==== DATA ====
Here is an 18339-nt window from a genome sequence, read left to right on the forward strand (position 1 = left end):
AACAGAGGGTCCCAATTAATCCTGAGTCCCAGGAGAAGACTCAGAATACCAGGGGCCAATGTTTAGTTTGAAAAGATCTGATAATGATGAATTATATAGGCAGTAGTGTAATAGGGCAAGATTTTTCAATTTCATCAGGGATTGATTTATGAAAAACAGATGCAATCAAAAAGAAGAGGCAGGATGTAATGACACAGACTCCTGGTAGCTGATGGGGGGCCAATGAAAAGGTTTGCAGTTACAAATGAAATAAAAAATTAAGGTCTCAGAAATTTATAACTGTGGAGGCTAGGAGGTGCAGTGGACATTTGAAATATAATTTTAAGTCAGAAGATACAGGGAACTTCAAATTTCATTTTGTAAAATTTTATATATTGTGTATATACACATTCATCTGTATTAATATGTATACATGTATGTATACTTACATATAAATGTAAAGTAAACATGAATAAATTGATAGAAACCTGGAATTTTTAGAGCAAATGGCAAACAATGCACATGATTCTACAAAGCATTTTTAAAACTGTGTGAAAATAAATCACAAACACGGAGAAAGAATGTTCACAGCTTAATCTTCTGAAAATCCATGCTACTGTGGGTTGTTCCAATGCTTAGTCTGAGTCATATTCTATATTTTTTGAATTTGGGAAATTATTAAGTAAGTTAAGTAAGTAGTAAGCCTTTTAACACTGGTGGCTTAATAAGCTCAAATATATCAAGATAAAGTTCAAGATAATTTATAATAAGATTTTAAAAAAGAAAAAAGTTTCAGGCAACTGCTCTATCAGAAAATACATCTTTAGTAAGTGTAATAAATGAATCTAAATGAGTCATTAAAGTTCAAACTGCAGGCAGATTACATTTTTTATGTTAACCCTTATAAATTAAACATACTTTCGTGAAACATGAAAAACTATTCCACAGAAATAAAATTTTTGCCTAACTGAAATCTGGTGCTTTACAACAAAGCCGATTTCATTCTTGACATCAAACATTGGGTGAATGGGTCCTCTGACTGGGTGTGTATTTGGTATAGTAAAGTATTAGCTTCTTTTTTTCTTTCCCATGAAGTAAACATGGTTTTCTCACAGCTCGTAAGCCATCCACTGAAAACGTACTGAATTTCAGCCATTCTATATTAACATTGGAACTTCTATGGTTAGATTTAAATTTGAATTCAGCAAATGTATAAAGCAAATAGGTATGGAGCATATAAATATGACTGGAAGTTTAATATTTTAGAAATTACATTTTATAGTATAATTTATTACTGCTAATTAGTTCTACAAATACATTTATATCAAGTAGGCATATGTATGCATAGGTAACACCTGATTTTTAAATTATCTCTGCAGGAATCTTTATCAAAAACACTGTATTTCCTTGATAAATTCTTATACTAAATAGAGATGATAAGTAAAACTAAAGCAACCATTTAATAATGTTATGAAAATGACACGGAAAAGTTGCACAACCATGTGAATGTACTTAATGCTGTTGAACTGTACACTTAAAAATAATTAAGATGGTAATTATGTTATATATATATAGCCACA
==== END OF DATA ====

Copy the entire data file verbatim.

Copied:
Here is an 18339-nt window from a genome sequence, read left to right on the forward strand (position 1 = left end):
AACAGAGGGTCCCAATTAATCCTGAGTCCCAGGAGAAGACTCAGAATACCAGGGGCCAATGTTTAGTTTGAAAAGATCTGATAATGATGAATTATATAGGCAGTAGTGTAATAGGGCAAGATTTTTCAATTTCATCAGGGATTGATTTATGAAAAACAGATGCAATCAAAAAGAAGAGGCAGGATGTAATGACACAGACTCCTGGTAGCTGATGGGGGGCCAATGAAAAGGTTTGCAGTTACAAATGAAATAAAAAATTAAGGTCTCAGAAATTTATAACTGTGGAGGCTAGGAGGTGCAGTGGACATTTGAAATATAATTTTAAGTCAGAAGATACAGGGAACTTCAAATTTCATTTTGTAAAATTTTATATATTGTGTATATACACATTCATCTGTATTAATATGTATACATGTATGTATACTTACATATAAATGTAAAGTAAACATGAATAAATTGATAGAAACCTGGAATTTTTAGAGCAAATGGCAAACAATGCACATGATTCTACAAAGCATTTTTAAAACTGTGTGAAAATAAATCACAAACACGGAGAAAGAATGTTCACAGCTTAATCTTCTGAAAATCCATGCTACTGTGGGTTGTTCCAATGCTTAGTCTGAGTCATATTCTATATTTTTTGAATTTGGGAAATTATTAAGTAAGTTAAGTAAGTAGTAAGCCTTTTAACACTGGTGGCTTAATAAGCTCAAATATATCAAGATAAAGTTCAAGATAATTTATAATAAGATTTTAAAAAAGAAAAAAGTTTCAGGCAACTGCTCTATCAGAAAATACATCTTTAGTAAGTGTAATAAATGAATCTAAATGAGTCATTAAAGTTCAAACTGCAGGCAGATTACATTTTTTATGTTAACCCTTATAAATTAAACATACTTTCGTGAAACATGAAAAACTATTCCACAGAAATAAAATTTTTGCCTAACTGAAATCTGGTGCTTTACAACAAAGCCGATTTCATTCTTGACATCAAACATTGGGTGAATGGGTCCTCTGACTGGGTGTGTATTTGGTATAGTAAAGTATTAGCTTCTTTTTTTCTTTCCCATGAAGTAAACATGGTTTTCTCACAGCTCGTAAGCCATCCACTGAAAACGTACTGAATTTCAGCCATTCTATATTAACATTGGAACTTCTATGGTTAGATTTAAATTTGAATTCAGCAAATGTATAAAGCAAATAGGTATGGAGCATATAAATATGACTGGAAGTTTAATATTTTAGAAATTACATTTTATAGTATAATTTATTACTGCTAATTAGTTCTACAAATACATTTATATCAAGTAGGCATATGTATGCATAGGTAACACCTGATTTTTAAATTATCTCTGCAGGAATCTTTATCAAAAACACTGTATTTCCTTGATAAATTCTTATACTAAATAGAGATGATAAGTAAAACTAAAGCAACCATTTAATAATGTTATGAAAATGACACGGAAAAGTTGCACAACCATGTGAATGTACTTAATGCTGTTGAACTGTACACTTAAAAATAATTAAGATGGTAATTATGTTATATATATATAGCCACA